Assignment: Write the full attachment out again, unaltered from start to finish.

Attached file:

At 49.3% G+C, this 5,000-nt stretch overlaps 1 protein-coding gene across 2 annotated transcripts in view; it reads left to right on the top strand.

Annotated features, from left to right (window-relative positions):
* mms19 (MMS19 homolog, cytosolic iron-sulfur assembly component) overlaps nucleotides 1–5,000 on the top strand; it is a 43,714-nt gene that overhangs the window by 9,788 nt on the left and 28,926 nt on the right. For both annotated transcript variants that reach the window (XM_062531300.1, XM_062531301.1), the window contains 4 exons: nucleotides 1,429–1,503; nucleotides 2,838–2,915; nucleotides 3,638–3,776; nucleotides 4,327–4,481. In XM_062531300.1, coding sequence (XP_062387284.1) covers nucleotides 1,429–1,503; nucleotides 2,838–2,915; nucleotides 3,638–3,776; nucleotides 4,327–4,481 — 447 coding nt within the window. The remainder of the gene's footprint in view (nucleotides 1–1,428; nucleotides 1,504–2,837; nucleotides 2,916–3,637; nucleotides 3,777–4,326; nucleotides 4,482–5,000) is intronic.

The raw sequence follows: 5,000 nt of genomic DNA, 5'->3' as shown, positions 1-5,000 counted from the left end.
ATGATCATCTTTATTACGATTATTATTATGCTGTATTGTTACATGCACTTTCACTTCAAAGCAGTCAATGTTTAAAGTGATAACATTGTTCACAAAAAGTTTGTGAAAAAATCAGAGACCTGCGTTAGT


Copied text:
At 49.3% G+C, this 5,000-nt stretch overlaps 1 protein-coding gene across 2 annotated transcripts in view; it reads left to right on the top strand.

Annotated features, from left to right (window-relative positions):
* mms19 (MMS19 homolog, cytosolic iron-sulfur assembly component) overlaps nucleotides 1–5,000 on the top strand; it is a 43,714-nt gene that overhangs the window by 9,788 nt on the left and 28,926 nt on the right. For both annotated transcript variants that reach the window (XM_062531300.1, XM_062531301.1), the window contains 4 exons: nucleotides 1,429–1,503; nucleotides 2,838–2,915; nucleotides 3,638–3,776; nucleotides 4,327–4,481. In XM_062531300.1, coding sequence (XP_062387284.1) covers nucleotides 1,429–1,503; nucleotides 2,838–2,915; nucleotides 3,638–3,776; nucleotides 4,327–4,481 — 447 coding nt within the window. The remainder of the gene's footprint in view (nucleotides 1–1,428; nucleotides 1,504–2,837; nucleotides 2,916–3,637; nucleotides 3,777–4,326; nucleotides 4,482–5,000) is intronic.

The raw sequence follows: 5,000 nt of genomic DNA, 5'->3' as shown, positions 1-5,000 counted from the left end.
ATGATCATCTTTATTACGATTATTATTATGCTGTATTGTTACATGCACTTTCACTTCAAAGCAGTCAATGTTTAAAGTGATAACATTGTTCACAAAAAGTTTGTGAAAAAATCAGAGACCTGCGTTAGT